The crazy genetic diversity amongst this breed of bird says it all. Basically, there are three genetically different males Ruffs. That’s right. They all play very specific roles, using competition, collaboration and trickery during mating season to ensure their genetics get passed on. The black variety are dominant and territorial. The other males know this and use it to their advantage by hanging around their rivals and jump at the chance when the ladies swing by, if you catch my drift. Such opportunists!
Ruffs are not only persistently frisky at this time of year but often display both heterosexual and homosexual behaviour. Every bird sports different plumage which allows them to recognize and confuse each other without making any sound at all.
It was interesting to watch Dov Lank, SFU biologist, introduce a female mimic (a male that looks like a female, a little smaller and plain looking) to the males to see their reaction. Fascinating stuff.
If you’d like to know more about ruffs and the research up at SFU, click HERE.
Made in Canada Exhibit at Science World
The Made in Canada exhibit was by far my favourite part of the field trip mainly because I could see my son and I spending hours here building and creating stuff. And the message that even if you fail you can still create amazing things, in fact, it is necessary to the process, is on point with much of what we talk about these days.
The only part that I didn’t find fun was riding in the virtual canoe. Maybe it’s just my old sensibility kicking in, but I expected the virtual world we were immersed in would be more lifelike. And the controls didn’t really work for me so there’s that. But there was so much that was awesome of course, it’s Science World!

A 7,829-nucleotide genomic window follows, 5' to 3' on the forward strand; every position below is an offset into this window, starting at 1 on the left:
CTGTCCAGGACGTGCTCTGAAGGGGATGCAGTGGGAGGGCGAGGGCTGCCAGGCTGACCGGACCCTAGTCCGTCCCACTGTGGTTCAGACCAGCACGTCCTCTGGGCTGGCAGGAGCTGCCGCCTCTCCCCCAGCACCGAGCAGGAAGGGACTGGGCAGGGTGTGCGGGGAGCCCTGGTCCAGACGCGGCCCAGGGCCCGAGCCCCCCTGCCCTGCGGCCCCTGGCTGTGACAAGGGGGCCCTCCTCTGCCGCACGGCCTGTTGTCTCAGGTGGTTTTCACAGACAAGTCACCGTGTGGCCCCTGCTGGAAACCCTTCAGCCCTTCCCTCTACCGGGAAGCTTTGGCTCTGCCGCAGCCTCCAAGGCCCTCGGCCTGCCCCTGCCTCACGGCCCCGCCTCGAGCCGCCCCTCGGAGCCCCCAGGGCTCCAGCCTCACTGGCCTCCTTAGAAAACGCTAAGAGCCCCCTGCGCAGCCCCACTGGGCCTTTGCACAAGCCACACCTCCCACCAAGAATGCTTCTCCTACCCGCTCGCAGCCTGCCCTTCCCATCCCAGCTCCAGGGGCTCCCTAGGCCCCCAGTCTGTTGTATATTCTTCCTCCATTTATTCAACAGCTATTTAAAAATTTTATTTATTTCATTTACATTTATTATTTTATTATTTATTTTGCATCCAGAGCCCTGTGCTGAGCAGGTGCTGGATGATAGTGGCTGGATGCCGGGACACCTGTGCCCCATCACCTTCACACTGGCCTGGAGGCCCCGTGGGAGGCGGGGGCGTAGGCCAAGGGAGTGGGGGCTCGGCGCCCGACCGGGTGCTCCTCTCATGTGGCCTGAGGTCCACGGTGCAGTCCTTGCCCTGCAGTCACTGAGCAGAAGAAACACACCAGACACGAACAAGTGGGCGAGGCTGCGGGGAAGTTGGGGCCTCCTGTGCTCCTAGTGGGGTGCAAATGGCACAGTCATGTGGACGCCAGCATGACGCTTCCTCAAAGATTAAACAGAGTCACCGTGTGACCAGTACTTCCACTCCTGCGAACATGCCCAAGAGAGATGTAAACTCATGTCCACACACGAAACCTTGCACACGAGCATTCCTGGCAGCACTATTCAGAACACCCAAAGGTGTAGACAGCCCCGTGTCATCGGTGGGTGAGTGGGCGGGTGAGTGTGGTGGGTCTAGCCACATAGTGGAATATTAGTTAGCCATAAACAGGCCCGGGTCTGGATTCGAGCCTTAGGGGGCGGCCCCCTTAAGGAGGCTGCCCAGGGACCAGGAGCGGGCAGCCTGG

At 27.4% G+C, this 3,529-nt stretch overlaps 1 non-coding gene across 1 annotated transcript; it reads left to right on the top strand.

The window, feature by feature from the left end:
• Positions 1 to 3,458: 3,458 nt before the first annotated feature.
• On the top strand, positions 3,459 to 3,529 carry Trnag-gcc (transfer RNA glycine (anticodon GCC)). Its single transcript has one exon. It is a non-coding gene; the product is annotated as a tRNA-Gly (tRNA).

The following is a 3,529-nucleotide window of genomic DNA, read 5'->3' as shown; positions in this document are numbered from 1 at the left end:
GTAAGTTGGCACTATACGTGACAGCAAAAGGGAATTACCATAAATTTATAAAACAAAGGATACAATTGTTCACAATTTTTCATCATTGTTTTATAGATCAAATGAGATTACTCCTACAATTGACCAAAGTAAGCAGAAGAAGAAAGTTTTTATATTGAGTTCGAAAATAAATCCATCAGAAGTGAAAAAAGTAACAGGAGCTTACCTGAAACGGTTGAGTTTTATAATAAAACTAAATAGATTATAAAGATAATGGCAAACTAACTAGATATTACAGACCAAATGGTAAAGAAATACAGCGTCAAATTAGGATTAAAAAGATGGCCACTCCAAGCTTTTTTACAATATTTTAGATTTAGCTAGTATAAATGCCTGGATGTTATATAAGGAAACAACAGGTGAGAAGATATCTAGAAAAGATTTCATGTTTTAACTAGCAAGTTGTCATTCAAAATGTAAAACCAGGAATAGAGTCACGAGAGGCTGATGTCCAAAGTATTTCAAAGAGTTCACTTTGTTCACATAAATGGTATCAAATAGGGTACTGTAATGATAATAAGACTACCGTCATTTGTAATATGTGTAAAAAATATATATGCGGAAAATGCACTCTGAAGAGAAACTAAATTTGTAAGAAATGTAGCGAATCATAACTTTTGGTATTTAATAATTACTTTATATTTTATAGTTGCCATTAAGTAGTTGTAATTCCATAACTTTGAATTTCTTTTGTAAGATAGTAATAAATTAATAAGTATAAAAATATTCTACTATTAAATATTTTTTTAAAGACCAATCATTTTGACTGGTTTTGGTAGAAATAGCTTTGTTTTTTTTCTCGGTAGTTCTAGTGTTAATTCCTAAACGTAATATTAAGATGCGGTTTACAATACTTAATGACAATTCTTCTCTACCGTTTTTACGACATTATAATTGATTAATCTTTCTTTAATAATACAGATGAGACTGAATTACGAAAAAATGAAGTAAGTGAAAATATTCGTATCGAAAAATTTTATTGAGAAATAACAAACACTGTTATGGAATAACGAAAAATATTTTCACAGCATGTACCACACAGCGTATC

At the Made in Canada Exhibit you can:
- build a structure out of just two materials; dowels and elastic bands
- build and perfect flight of a styrofoam, including room to throw them. Woot!
- build a model bobsled that goes down the hill in exactly five seconds. Not as easy as it sounds.
- add-on bricks to a super cool Lego city of Vancouver
- marvel in all the amazing Canadian inventions
Canadian Inventions and Inventors at Science World
If you’re a techie geek like me you’d appreciate this glorious machine. This beauty is the innards of a D-Wave quantum computer, created and built right here in BC. I’m no scientist, but I know that we are in for a ride as this technology is already changing the way computers are used. Swoon!
And this? It is going to revolutionize the way we grow food. Imagine fresh, organic tomatoes all year round, without ever having to deal with messy soil. Watering? Forget it! Think of this as a plant-growing Nespresso system without the waste. Just insert the pod and away you go!
Can you imagine a world in which nuclear energy is obsolete? The company whose invention this is certainly can! This piston is part of an amazing machine that will generate clean energy for many years to come. And they are Canadian scientists. Yes. Yes they are.
There’s so much more to see than what I’ve shown here. So go on. Check out Made in Canada at Science World with your kids. And be prepared to be gob-smacked.